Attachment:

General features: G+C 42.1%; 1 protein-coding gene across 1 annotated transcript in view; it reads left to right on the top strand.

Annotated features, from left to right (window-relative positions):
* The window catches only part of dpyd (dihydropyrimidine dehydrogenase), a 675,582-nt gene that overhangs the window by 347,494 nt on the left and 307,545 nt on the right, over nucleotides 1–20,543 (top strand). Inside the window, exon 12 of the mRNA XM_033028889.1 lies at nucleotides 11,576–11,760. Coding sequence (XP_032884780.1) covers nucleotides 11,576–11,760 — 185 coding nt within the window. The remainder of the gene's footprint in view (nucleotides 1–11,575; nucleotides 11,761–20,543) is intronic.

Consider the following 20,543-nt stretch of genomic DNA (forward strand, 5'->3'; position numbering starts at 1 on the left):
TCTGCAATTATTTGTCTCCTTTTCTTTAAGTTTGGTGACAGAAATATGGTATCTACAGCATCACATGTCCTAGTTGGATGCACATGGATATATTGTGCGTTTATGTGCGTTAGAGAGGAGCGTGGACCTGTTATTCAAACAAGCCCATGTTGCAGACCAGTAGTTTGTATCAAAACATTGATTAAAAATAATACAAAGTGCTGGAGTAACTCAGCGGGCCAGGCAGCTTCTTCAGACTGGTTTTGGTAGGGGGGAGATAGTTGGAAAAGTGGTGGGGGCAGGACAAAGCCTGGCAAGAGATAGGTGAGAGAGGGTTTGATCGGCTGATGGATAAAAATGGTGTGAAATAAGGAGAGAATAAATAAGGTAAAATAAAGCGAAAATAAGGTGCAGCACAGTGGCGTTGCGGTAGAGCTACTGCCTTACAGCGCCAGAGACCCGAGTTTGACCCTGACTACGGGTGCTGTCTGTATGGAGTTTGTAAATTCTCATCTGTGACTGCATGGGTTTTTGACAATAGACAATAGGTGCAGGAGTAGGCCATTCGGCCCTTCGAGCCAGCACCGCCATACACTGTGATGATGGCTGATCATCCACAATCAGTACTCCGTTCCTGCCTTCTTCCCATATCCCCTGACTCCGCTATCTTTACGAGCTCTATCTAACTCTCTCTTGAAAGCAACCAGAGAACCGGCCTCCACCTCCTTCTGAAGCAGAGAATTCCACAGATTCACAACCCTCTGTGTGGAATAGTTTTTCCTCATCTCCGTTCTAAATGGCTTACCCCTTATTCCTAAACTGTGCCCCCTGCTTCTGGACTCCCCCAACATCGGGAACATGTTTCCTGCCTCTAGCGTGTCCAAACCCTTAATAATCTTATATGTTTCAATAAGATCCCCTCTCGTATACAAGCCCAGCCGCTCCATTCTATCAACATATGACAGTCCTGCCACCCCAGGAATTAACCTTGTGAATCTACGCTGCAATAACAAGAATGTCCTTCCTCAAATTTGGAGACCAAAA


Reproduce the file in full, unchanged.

General features: G+C 42.1%; 1 protein-coding gene across 1 annotated transcript in view; it reads left to right on the top strand.

Annotated features, from left to right (window-relative positions):
* The window catches only part of dpyd (dihydropyrimidine dehydrogenase), a 675,582-nt gene that overhangs the window by 347,494 nt on the left and 307,545 nt on the right, over nucleotides 1–20,543 (top strand). Inside the window, exon 12 of the mRNA XM_033028889.1 lies at nucleotides 11,576–11,760. Coding sequence (XP_032884780.1) covers nucleotides 11,576–11,760 — 185 coding nt within the window. The remainder of the gene's footprint in view (nucleotides 1–11,575; nucleotides 11,761–20,543) is intronic.

Consider the following 20,543-nt stretch of genomic DNA (forward strand, 5'->3'; position numbering starts at 1 on the left):
TCTGCAATTATTTGTCTCCTTTTCTTTAAGTTTGGTGACAGAAATATGGTATCTACAGCATCACATGTCCTAGTTGGATGCACATGGATATATTGTGCGTTTATGTGCGTTAGAGAGGAGCGTGGACCTGTTATTCAAACAAGCCCATGTTGCAGACCAGTAGTTTGTATCAAAACATTGATTAAAAATAATACAAAGTGCTGGAGTAACTCAGCGGGCCAGGCAGCTTCTTCAGACTGGTTTTGGTAGGGGGGAGATAGTTGGAAAAGTGGTGGGGGCAGGACAAAGCCTGGCAAGAGATAGGTGAGAGAGGGTTTGATCGGCTGATGGATAAAAATGGTGTGAAATAAGGAGAGAATAAATAAGGTAAAATAAAGCGAAAATAAGGTGCAGCACAGTGGCGTTGCGGTAGAGCTACTGCCTTACAGCGCCAGAGACCCGAGTTTGACCCTGACTACGGGTGCTGTCTGTATGGAGTTTGTAAATTCTCATCTGTGACTGCATGGGTTTTTGACAATAGACAATAGGTGCAGGAGTAGGCCATTCGGCCCTTCGAGCCAGCACCGCCATACACTGTGATGATGGCTGATCATCCACAATCAGTACTCCGTTCCTGCCTTCTTCCCATATCCCCTGACTCCGCTATCTTTACGAGCTCTATCTAACTCTCTCTTGAAAGCAACCAGAGAACCGGCCTCCACCTCCTTCTGAAGCAGAGAATTCCACAGATTCACAACCCTCTGTGTGGAATAGTTTTTCCTCATCTCCGTTCTAAATGGCTTACCCCTTATTCCTAAACTGTGCCCCCTGCTTCTGGACTCCCCCAACATCGGGAACATGTTTCCTGCCTCTAGCGTGTCCAAACCCTTAATAATCTTATATGTTTCAATAAGATCCCCTCTCGTATACAAGCCCAGCCGCTCCATTCTATCAACATATGACAGTCCTGCCACCCCAGGAATTAACCTTGTGAATCTACGCTGCAATAACAAGAATGTCCTTCCTCAAATTTGGAGACCAAAA